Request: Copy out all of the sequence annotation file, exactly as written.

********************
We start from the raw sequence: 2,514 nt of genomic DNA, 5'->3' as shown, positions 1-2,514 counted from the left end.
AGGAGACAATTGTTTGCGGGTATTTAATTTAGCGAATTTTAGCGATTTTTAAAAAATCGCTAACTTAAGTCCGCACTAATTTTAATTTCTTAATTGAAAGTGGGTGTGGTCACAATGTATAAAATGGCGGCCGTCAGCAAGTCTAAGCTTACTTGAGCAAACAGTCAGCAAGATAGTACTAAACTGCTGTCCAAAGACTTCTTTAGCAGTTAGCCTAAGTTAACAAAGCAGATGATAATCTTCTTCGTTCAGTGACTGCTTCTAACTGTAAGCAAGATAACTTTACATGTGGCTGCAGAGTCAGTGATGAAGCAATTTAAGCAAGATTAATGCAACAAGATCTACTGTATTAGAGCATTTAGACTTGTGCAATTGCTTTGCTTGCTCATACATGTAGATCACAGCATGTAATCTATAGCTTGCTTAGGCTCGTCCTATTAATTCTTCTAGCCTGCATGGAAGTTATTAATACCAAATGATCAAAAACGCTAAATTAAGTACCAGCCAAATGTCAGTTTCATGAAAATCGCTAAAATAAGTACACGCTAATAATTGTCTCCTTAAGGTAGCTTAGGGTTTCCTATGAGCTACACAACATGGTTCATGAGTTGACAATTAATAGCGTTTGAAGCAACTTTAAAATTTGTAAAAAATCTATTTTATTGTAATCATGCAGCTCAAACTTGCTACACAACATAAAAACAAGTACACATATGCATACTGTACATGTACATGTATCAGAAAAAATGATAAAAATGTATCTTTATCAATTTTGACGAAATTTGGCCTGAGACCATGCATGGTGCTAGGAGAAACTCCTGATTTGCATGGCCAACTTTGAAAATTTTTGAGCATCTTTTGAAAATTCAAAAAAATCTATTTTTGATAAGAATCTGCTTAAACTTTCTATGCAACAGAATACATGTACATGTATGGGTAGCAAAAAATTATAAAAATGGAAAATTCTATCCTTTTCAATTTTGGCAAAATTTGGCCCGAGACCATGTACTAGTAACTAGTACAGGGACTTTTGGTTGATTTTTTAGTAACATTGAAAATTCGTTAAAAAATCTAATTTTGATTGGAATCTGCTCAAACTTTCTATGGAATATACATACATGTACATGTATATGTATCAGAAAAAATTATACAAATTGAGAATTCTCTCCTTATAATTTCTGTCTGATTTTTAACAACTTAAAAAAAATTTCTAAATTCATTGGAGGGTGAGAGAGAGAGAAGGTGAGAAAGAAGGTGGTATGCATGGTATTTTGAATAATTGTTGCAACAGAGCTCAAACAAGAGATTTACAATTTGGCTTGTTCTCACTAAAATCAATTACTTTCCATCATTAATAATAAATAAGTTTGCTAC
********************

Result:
We start from the raw sequence: 2,514 nt of genomic DNA, 5'->3' as shown, positions 1-2,514 counted from the left end.
AGGAGACAATTGTTTGCGGGTATTTAATTTAGCGAATTTTAGCGATTTTTAAAAAATCGCTAACTTAAGTCCGCACTAATTTTAATTTCTTAATTGAAAGTGGGTGTGGTCACAATGTATAAAATGGCGGCCGTCAGCAAGTCTAAGCTTACTTGAGCAAACAGTCAGCAAGATAGTACTAAACTGCTGTCCAAAGACTTCTTTAGCAGTTAGCCTAAGTTAACAAAGCAGATGATAATCTTCTTCGTTCAGTGACTGCTTCTAACTGTAAGCAAGATAACTTTACATGTGGCTGCAGAGTCAGTGATGAAGCAATTTAAGCAAGATTAATGCAACAAGATCTACTGTATTAGAGCATTTAGACTTGTGCAATTGCTTTGCTTGCTCATACATGTAGATCACAGCATGTAATCTATAGCTTGCTTAGGCTCGTCCTATTAATTCTTCTAGCCTGCATGGAAGTTATTAATACCAAATGATCAAAAACGCTAAATTAAGTACCAGCCAAATGTCAGTTTCATGAAAATCGCTAAAATAAGTACACGCTAATAATTGTCTCCTTAAGGTAGCTTAGGGTTTCCTATGAGCTACACAACATGGTTCATGAGTTGACAATTAATAGCGTTTGAAGCAACTTTAAAATTTGTAAAAAATCTATTTTATTGTAATCATGCAGCTCAAACTTGCTACACAACATAAAAACAAGTACACATATGCATACTGTACATGTACATGTATCAGAAAAAATGATAAAAATGTATCTTTATCAATTTTGACGAAATTTGGCCTGAGACCATGCATGGTGCTAGGAGAAACTCCTGATTTGCATGGCCAACTTTGAAAATTTTTGAGCATCTTTTGAAAATTCAAAAAAATCTATTTTTGATAAGAATCTGCTTAAACTTTCTATGCAACAGAATACATGTACATGTATGGGTAGCAAAAAATTATAAAAATGGAAAATTCTATCCTTTTCAATTTTGGCAAAATTTGGCCCGAGACCATGTACTAGTAACTAGTACAGGGACTTTTGGTTGATTTTTTAGTAACATTGAAAATTCGTTAAAAAATCTAATTTTGATTGGAATCTGCTCAAACTTTCTATGGAATATACATACATGTACATGTATATGTATCAGAAAAAATTATACAAATTGAGAATTCTCTCCTTATAATTTCTGTCTGATTTTTAACAACTTAAAAAAAATTTCTAAATTCATTGGAGGGTGAGAGAGAGAGAAGGTGAGAAAGAAGGTGGTATGCATGGTATTTTGAATAATTGTTGCAACAGAGCTCAAACAAGAGATTTACAATTTGGCTTGTTCTCACTAAAATCAATTACTTTCCATCATTAATAATAAATAAGTTTGCTAC